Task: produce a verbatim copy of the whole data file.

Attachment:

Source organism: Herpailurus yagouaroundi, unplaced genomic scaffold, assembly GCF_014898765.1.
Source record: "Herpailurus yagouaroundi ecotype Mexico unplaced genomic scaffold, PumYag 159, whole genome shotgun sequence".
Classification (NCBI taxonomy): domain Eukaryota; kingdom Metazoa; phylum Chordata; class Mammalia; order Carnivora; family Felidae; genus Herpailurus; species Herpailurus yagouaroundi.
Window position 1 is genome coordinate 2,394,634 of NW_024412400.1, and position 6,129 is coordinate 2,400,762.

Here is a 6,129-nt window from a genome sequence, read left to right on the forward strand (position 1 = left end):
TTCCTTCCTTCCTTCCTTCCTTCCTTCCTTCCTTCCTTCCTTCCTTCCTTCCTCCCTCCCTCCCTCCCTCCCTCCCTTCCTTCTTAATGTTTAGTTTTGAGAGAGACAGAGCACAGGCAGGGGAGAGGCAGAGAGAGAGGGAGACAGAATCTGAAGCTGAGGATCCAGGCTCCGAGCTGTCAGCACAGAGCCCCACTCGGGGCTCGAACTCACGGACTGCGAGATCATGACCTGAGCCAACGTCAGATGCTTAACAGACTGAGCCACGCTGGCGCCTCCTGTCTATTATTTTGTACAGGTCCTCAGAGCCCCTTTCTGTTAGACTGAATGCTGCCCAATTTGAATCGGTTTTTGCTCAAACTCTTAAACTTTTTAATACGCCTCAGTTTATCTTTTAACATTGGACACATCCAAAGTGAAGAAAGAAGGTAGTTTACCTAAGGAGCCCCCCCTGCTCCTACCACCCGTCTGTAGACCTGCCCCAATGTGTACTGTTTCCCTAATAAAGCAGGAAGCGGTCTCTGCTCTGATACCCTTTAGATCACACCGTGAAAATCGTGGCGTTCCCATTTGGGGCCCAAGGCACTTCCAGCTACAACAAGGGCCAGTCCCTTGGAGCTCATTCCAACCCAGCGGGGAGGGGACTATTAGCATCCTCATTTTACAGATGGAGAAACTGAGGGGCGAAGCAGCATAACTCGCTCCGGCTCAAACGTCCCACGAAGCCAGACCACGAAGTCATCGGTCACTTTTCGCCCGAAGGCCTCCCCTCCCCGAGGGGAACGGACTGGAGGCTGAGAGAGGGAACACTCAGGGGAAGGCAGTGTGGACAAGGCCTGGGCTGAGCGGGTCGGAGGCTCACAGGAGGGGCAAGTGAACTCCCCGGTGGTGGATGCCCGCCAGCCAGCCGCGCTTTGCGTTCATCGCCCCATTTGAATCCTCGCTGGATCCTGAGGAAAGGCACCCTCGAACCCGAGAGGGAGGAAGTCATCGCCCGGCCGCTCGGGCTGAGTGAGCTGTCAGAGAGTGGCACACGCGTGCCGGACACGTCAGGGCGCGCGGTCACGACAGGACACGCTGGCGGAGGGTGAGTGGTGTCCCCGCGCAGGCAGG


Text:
Source organism: Herpailurus yagouaroundi, unplaced genomic scaffold, assembly GCF_014898765.1.
Source record: "Herpailurus yagouaroundi ecotype Mexico unplaced genomic scaffold, PumYag 159, whole genome shotgun sequence".
Classification (NCBI taxonomy): domain Eukaryota; kingdom Metazoa; phylum Chordata; class Mammalia; order Carnivora; family Felidae; genus Herpailurus; species Herpailurus yagouaroundi.
Window position 1 is genome coordinate 2,394,634 of NW_024412400.1, and position 6,129 is coordinate 2,400,762.

Here is a 6,129-nt window from a genome sequence, read left to right on the forward strand (position 1 = left end):
TTCCTTCCTTCCTTCCTTCCTTCCTTCCTTCCTTCCTTCCTTCCTTCCTTCCTCCCTCCCTCCCTCCCTCCCTCCCTTCCTTCTTAATGTTTAGTTTTGAGAGAGACAGAGCACAGGCAGGGGAGAGGCAGAGAGAGAGGGAGACAGAATCTGAAGCTGAGGATCCAGGCTCCGAGCTGTCAGCACAGAGCCCCACTCGGGGCTCGAACTCACGGACTGCGAGATCATGACCTGAGCCAACGTCAGATGCTTAACAGACTGAGCCACGCTGGCGCCTCCTGTCTATTATTTTGTACAGGTCCTCAGAGCCCCTTTCTGTTAGACTGAATGCTGCCCAATTTGAATCGGTTTTTGCTCAAACTCTTAAACTTTTTAATACGCCTCAGTTTATCTTTTAACATTGGACACATCCAAAGTGAAGAAAGAAGGTAGTTTACCTAAGGAGCCCCCCCTGCTCCTACCACCCGTCTGTAGACCTGCCCCAATGTGTACTGTTTCCCTAATAAAGCAGGAAGCGGTCTCTGCTCTGATACCCTTTAGATCACACCGTGAAAATCGTGGCGTTCCCATTTGGGGCCCAAGGCACTTCCAGCTACAACAAGGGCCAGTCCCTTGGAGCTCATTCCAACCCAGCGGGGAGGGGACTATTAGCATCCTCATTTTACAGATGGAGAAACTGAGGGGCGAAGCAGCATAACTCGCTCCGGCTCAAACGTCCCACGAAGCCAGACCACGAAGTCATCGGTCACTTTTCGCCCGAAGGCCTCCCCTCCCCGAGGGGAACGGACTGGAGGCTGAGAGAGGGAACACTCAGGGGAAGGCAGTGTGGACAAGGCCTGGGCTGAGCGGGTCGGAGGCTCACAGGAGGGGCAAGTGAACTCCCCGGTGGTGGATGCCCGCCAGCCAGCCGCGCTTTGCGTTCATCGCCCCATTTGAATCCTCGCTGGATCCTGAGGAAAGGCACCCTCGAACCCGAGAGGGAGGAAGTCATCGCCCGGCCGCTCGGGCTGAGTGAGCTGTCAGAGAGTGGCACACGCGTGCCGGACACGTCAGGGCGCGCGGTCACGACAGGACACGCTGGCGGAGGGTGAGTGGTGTCCCCGCGCAGGCAGG